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Finding cross-sectional area from terminal velocity.

  1. Dec 24, 2013 #1
    1. The problem statement, all variables and given/known data

    The aerodynamic drag on an object moving through air is proportional to Av^2, where A=cross-section, and v=velocity. The terminal velocity of a person without a parachute falling through the air is about 56m/s. Estimate the area of the cross-section of a person seen from the front.


    2. Relevant equations



    3. The attempt at a solution

    I'm quite flummoxed by this one. We're told only that drag is propotional to Av^2. Anyway, I began by saying that for terminal velocity to be reached, the drag-force must equal the gravity-force, i.e. D = mg. But, I'm unsure how to proceed from there. I'm not told the mass of the person, nor the drag coefficient, so I really don't know how to find A. I'm sure the use of the word "estimate" here is significant. Maybe I'm expected to find the average human mass, and use that, but then that leaves me still without a complete equation, as I'm told the two are proportional.

    The answer given in the textbook is 0.6m^2.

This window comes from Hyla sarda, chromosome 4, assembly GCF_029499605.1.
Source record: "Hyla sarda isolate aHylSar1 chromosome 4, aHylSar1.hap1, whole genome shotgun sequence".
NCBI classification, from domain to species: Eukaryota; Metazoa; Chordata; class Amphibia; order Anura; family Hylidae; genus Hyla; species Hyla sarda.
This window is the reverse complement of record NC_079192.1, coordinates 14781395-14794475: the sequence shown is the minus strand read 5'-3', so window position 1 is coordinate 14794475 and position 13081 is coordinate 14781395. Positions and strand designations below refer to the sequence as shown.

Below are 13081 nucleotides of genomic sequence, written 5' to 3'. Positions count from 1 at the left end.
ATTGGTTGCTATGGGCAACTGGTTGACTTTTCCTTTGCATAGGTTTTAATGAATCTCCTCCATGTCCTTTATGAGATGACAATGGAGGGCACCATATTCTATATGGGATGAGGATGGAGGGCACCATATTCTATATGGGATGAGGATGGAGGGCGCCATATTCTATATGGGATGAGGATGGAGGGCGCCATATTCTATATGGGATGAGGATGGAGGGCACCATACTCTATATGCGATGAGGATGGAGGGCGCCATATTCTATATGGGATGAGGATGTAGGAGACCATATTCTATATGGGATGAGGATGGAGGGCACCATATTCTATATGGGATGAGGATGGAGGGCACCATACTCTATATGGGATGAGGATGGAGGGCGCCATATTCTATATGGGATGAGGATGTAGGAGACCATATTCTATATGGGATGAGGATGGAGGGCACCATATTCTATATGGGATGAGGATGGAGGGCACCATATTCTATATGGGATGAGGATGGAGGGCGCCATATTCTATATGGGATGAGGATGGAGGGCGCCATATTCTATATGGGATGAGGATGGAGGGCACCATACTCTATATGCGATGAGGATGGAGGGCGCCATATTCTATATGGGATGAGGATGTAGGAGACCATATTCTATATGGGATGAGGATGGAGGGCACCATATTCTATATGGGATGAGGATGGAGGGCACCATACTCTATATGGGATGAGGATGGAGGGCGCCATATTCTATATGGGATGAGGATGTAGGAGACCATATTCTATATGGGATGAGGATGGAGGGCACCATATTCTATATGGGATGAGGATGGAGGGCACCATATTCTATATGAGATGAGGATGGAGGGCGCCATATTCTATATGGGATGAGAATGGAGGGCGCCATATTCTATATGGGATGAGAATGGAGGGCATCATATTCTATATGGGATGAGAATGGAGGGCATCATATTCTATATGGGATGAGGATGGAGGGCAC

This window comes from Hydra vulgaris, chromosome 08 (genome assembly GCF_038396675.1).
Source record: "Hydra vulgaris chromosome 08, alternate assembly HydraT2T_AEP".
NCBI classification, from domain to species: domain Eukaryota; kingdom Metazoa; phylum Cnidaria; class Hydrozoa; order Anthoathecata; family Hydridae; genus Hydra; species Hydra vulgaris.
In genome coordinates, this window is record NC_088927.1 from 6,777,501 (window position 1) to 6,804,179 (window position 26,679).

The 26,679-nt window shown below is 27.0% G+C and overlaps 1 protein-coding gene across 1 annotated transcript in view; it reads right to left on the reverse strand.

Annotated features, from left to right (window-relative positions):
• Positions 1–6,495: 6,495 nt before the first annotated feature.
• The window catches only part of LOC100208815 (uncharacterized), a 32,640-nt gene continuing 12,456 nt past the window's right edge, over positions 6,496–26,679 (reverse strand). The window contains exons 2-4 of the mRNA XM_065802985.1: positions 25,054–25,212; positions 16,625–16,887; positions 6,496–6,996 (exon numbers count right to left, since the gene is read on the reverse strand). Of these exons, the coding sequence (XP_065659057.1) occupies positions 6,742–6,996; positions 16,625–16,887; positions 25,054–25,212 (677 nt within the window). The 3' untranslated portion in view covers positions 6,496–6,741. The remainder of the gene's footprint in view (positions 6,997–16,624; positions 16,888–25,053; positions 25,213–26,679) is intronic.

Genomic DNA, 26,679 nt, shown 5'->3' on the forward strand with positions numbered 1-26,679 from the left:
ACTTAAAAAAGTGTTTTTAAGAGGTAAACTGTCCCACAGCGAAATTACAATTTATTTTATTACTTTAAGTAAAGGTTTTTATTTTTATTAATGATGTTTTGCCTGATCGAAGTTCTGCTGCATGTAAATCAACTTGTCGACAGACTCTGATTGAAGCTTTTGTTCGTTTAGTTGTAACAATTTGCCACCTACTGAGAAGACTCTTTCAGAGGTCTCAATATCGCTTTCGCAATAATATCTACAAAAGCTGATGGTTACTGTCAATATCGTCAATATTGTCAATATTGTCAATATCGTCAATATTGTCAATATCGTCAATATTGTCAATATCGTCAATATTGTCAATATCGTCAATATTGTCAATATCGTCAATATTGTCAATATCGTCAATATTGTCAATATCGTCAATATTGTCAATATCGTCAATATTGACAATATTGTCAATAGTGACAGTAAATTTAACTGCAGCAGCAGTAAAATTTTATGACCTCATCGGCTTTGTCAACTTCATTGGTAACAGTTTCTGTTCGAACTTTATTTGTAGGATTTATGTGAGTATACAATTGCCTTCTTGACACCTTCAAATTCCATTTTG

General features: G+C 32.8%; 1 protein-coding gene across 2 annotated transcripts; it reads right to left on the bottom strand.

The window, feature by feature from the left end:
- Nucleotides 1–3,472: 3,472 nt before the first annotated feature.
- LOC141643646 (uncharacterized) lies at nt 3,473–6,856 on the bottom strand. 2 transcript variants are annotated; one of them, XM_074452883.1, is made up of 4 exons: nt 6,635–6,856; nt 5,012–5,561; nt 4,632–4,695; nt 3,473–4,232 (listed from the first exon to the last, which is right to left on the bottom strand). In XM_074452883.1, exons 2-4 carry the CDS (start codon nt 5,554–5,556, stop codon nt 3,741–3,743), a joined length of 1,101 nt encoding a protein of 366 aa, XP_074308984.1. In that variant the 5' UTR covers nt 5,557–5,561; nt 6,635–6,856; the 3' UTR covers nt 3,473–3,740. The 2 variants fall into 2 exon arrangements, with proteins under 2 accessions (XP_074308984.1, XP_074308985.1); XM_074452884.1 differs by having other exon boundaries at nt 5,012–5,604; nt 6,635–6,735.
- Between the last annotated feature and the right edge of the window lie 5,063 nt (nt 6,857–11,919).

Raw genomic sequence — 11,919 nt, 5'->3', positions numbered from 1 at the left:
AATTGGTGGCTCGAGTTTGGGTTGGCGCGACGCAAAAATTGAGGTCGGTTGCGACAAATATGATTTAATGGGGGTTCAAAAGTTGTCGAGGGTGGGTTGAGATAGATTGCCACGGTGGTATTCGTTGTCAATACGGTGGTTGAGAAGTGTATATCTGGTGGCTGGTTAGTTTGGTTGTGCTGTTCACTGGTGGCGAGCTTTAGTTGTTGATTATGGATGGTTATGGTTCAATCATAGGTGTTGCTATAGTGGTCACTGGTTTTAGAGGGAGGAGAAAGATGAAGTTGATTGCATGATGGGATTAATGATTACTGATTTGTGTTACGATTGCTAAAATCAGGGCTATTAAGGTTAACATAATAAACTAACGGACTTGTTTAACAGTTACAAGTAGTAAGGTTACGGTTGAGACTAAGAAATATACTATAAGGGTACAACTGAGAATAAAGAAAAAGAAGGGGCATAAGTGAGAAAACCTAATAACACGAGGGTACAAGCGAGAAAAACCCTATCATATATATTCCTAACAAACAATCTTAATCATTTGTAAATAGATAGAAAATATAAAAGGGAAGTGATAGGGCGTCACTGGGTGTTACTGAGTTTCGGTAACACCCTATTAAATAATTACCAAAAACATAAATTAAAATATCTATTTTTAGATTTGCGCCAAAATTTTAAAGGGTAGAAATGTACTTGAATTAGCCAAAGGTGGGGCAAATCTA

Help?
     
  2. jcsd
  3. Dec 24, 2013 #2

    haruspex

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    You certainly have not been given enough information. As it happens, the drag coefficient for an arbitrary convex body tends to be about 1, but you still need to bring in the mass of the person and the density of the air.
    I suppose you could relate the mass of the person to the cross-sectional area, assuming the person's density to be that of water, but that isn't quite straightforward.
    This link might help: http://en.wikipedia.org/wiki/Drag_coefficient
     
  4. Dec 24, 2013 #3
    Cheers, haruspex. I'll have to speak with my physics tutor and see if there's something I'm overlooking. Damn the holidays.
     
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